When Marvel creator Stan Lee died at 95 earlier this week, comic book fans rushed from their basements and cushy tech jobs to pay tribute.
Lee was the co-creator of Spider-Man, X‑Men, and Iron Man, among many other superheroes and cartoon characters. His passing marks the official end of the era when comic books were just a hobby for scrappy dorks. It’s all about Disney’s commercial juggernaut now.
But, for fans of Lee’s work — and comic books in general — there’s still a haven of purity: Michigan State University in East Lansing. Since 1970, MSU’s Comic Art Collection has amassed the largest holding of cartoons and comic books in the world.
Think of it as the National Archives for Nerds. The collection boasts over 300,000 items, which is mostly comprised of American comic books. But it also includes over 1,000 books of collected newspaper comic strips, over 50,000 international comic books (particularly strong in European, Latin American, and Asian entries), and several thousand scholarly books and periodicals about comics. It is open to the public, so long as fans read the comics within the climate-controlled confines of MSU’s Special Collections Reading Room.
The collection exists because of the efforts of MSU’s Professor of English Russel B. Nye. Throughout the mid-twentieth century, Nye pioneered Pop Culture Theory, a discipline of literary criticism that rebelled against long-held traditions of college students studying the Great Books. Instead, Nye lionized the intersection of high and low culture in TV programs, movies, and comic books.
He became nationally significant in 1957, when he spoke out against a proclamation from the Detroit Public Library that Frank L. Baum’s novel “The Wizard of Oz” had no literary value and should no longer be stocked in public libraries. The announcement made national news, as many people in the country were familiar with the 1939 film version.
Nye responded — along with fellow pop culture scholar Martin Gardner — by publishing the first-ever critical edition of “The Wizard of Oz” through Michigan State University Press, complete with a biographical sketch of Baum and critical essays on Baum’s corpus. Nye compared Baum’s writing style to that of Benjamin Franklin and argued that the book should be studied as a sort of American mythology. The edition met significant controversy upon its release, but it established Nye as the nation’s leading expert on pop culture literary theory.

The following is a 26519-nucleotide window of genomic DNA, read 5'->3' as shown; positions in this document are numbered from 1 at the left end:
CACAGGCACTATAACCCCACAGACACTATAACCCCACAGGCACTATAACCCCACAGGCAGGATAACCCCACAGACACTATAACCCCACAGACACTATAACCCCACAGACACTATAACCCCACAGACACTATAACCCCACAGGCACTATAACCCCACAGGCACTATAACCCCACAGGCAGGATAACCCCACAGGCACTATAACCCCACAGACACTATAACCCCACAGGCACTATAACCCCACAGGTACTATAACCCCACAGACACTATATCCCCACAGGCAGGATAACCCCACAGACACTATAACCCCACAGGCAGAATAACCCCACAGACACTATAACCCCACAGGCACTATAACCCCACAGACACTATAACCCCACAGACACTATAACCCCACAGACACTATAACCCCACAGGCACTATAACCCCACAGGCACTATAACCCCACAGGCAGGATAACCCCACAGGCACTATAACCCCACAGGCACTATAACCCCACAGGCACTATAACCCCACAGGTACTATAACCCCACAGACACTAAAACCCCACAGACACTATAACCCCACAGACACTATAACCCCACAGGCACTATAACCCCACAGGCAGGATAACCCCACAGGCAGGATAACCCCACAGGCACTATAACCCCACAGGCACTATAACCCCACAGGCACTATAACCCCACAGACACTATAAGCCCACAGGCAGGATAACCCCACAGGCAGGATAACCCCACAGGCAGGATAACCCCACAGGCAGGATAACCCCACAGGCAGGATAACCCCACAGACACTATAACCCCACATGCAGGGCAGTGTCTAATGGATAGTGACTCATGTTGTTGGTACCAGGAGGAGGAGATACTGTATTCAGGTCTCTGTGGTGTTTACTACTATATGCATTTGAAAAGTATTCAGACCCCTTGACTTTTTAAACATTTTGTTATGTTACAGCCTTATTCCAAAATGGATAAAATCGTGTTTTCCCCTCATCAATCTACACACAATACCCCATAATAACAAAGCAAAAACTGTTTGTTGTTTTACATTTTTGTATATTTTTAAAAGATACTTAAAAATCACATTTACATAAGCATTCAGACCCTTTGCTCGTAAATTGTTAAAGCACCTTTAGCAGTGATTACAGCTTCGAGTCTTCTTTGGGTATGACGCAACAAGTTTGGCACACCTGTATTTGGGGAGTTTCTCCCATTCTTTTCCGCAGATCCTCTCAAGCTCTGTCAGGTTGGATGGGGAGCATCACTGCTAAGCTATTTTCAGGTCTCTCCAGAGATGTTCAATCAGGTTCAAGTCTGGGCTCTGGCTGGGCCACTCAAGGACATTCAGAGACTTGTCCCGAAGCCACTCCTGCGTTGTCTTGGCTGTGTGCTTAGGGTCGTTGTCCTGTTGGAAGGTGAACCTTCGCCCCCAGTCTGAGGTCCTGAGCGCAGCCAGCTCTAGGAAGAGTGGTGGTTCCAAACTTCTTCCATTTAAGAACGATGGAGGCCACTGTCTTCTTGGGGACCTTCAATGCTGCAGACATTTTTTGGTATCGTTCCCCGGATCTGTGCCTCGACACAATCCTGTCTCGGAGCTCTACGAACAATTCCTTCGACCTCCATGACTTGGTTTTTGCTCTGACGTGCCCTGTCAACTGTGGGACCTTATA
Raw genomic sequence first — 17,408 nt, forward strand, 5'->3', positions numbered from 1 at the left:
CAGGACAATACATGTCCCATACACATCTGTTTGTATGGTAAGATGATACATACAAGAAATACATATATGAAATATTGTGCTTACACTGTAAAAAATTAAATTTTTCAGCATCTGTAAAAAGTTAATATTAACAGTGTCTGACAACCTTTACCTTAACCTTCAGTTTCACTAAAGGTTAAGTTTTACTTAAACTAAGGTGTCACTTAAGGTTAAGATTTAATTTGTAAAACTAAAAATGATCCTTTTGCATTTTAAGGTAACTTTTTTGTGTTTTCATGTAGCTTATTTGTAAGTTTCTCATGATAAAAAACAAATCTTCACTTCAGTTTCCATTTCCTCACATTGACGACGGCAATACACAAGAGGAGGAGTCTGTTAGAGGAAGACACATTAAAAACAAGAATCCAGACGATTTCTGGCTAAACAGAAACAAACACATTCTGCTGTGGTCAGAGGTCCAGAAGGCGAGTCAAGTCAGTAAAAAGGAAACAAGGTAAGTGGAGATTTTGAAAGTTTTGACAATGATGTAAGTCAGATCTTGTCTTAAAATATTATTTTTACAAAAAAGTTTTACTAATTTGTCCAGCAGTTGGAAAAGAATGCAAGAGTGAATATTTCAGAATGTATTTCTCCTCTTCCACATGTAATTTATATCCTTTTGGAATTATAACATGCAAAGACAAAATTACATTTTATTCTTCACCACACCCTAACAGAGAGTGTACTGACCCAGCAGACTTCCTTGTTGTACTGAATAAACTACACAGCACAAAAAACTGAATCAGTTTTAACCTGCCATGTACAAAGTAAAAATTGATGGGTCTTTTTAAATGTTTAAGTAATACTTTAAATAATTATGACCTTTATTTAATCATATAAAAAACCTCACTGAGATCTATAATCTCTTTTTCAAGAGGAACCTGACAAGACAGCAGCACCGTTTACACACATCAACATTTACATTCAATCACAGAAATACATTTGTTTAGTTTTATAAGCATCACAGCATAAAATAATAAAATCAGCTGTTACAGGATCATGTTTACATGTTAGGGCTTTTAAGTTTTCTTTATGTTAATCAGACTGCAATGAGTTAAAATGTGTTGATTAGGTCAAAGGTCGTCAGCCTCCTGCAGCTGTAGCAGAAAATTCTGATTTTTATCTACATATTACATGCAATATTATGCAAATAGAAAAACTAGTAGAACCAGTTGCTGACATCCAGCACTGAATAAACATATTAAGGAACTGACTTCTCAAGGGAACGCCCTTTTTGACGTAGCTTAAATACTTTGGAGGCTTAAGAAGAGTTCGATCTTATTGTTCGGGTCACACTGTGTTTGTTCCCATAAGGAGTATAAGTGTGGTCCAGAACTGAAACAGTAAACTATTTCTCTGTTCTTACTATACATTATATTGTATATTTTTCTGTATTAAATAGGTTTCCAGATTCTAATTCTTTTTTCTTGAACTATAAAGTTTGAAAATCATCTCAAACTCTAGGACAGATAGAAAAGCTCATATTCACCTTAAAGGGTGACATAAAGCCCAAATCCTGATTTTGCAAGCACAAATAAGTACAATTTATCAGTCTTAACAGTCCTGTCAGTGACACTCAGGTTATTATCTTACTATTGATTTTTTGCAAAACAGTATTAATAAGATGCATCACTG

But the Comic Art Collection stands as Nye’s most lasting achievement. It provides a space where comic book scholars can still study source texts from the present all the way back into the 1840s. And in keeping with Nye’s vision, it’s also a living library, constantly adding more contemporary texts for study and pleasure.
Right now, the collection is run by Randy Scott, a comic enthusiast, who joined the library in 1971 as a preorder typist and in 1974 as a cataloger for the Comic Art Collection. When Nye retired, the university created a special permanent position for Scott to work in the collection.
But unlike Nye, who always argued for the academic significance of his collection, Scott freely admits that he has no qualms about loving comics for their own sake.
“I was probably one of those people who can say I learned to read with comics,” he told MLive in 2013. “I learned a lot of stuff that I think I know from comics — like you know, ‘Batman told me that, it must be true.’”
And maybe Batman is the font of truth. When Lee died, I sent the news to a prominent comic book enthusiast in the Hillsdale faculty. He responded with with his condolences along with the acknowledgment that he was never really a Marvel fan.
But his closing words stuck in my mind, and are surely echoed in the MSU library: “What American History class is legit without at least one reference to Bruce Wayne?”